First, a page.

PSLE stress: Aggregate scores are the culprit

SINGAPORE - Perhaps what is wrong with the Primary School Leaving Examination is the way the results are being used to allocate a secondary school to a PSLE pupil ("PSLE stays but needs relook: PM"; last Thursday).

The pupil's scores for the various PSLE subjects are added together to yield an aggregate score, which is then used to allocate him a secondary school.

But what this means is that his parents would drive him very hard to excel in all the subjects, to ensure he enters a top-notch secondary school.

However, most people - whether children or adults - are not all-rounders, tending to be good at some things and not so good at others. For instance, some are better with numbers than with words, and vice versa.

As a result of the aggregate score system, parents pile undue pressure on their children, with some sending them to intensive tuition for subjects they are deemed to be weak in, when in actual fact, the children are lacking in inclination or aptitude for these subjects. This engenders much of the anguish and disenchantment with the PSLE system.

To tweak the use of the PSLE results in allocating secondary schools, so as to cater to the majority who are not all-rounders, one way is to drop the use of the aggregate score.

In other words, each secondary school would make their selection on the basis of the detailed subject scores of the individual pupil.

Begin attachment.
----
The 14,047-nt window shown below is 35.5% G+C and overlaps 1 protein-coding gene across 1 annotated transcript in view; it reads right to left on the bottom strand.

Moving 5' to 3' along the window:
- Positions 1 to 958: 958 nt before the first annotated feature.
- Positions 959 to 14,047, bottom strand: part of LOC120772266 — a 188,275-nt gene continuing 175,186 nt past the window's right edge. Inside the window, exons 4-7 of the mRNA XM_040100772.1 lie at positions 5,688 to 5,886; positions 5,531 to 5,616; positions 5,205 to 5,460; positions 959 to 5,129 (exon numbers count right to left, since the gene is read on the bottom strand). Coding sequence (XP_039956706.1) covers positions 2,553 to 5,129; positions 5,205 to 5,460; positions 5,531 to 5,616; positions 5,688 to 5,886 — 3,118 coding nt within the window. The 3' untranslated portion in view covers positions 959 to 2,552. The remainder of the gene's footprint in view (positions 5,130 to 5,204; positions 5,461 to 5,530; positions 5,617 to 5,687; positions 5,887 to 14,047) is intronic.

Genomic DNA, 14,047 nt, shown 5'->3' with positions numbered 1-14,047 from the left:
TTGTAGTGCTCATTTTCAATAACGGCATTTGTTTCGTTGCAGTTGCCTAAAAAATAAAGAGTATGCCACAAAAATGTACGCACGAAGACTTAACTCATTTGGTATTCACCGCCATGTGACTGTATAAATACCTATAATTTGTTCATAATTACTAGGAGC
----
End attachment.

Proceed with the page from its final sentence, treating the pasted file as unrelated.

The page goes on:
There are already precedents in not using an aggregate score, namely the O levels and the A levels.

The junior colleges, polytechnics and universities are able to select their students properly without such a score.

Secondary schools would then have to put in more thought on the academic profile of the PSLE pupils they want to attract.

Parents would not feel so pressured if they know that the six years of primary school education are not meant to force their child to become an all-rounder, but to help him discover what he is good at, after which there is a secondary school out there that can take him for what he is and nurture him towards bright prospects in the future.

This article was first published in The Straits Times.

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